Woolen mittens have long been a Newfoundlander's best friend. In a quirky climate of freeze, thaw, blow, and drizzle, good mittens made all tasks easier - to split birch, hammer a nail, gut a fish, draw water, hang clothes, shoot a seabird, or snare a rabbit. Social life, too, always required the finest mittens and gloves. This continues today.
Christine LeGrow of Spindrift Handknits and Shirley A. Scott ("Shirl the Purl") have collected and studied mittens from across Newfoundland for the past 40 years. Recognizing the value of these artifacts, they have expertly and painstakingly recreated more than 20 heritage patterns for today's knitter.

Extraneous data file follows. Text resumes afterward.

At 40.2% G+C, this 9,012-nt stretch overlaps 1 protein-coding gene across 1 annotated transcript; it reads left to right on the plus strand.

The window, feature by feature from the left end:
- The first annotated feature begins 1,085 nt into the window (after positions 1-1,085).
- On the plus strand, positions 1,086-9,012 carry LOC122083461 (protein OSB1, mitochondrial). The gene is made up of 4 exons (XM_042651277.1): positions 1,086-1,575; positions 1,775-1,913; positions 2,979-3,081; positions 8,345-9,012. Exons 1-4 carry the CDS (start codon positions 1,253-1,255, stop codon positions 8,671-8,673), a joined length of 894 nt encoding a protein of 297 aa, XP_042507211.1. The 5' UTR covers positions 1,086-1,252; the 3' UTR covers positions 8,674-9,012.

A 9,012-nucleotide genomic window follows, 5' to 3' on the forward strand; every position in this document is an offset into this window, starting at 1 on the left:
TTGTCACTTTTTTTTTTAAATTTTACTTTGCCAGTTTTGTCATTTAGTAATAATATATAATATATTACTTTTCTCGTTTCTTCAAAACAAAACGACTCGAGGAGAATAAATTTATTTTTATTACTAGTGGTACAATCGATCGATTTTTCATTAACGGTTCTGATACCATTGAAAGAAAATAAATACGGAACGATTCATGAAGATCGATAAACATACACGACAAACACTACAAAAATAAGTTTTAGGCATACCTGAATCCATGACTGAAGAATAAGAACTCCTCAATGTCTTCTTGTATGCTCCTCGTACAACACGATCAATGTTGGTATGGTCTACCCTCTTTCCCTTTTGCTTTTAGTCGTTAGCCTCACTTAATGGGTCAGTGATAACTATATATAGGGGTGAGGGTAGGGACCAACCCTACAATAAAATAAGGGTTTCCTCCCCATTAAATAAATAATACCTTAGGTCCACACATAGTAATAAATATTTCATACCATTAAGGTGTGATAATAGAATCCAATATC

These mittens are as practical as they are beautiful - double-knit with two colours means twice the warmth and wind resistance. The patterns are rated by difficulty and varied in style, including trigger mitts, wristers, five-finger mittens (a.k.a. gloves), thumbless mitts for wee ones, and, of course, classic mittens for all.
The dozens of colour photographs will inspire you to make your own bold colour choices. The nuggets of history, and tales of mittens and their knitters, make Saltwater Mittens a book everyone can enjoy.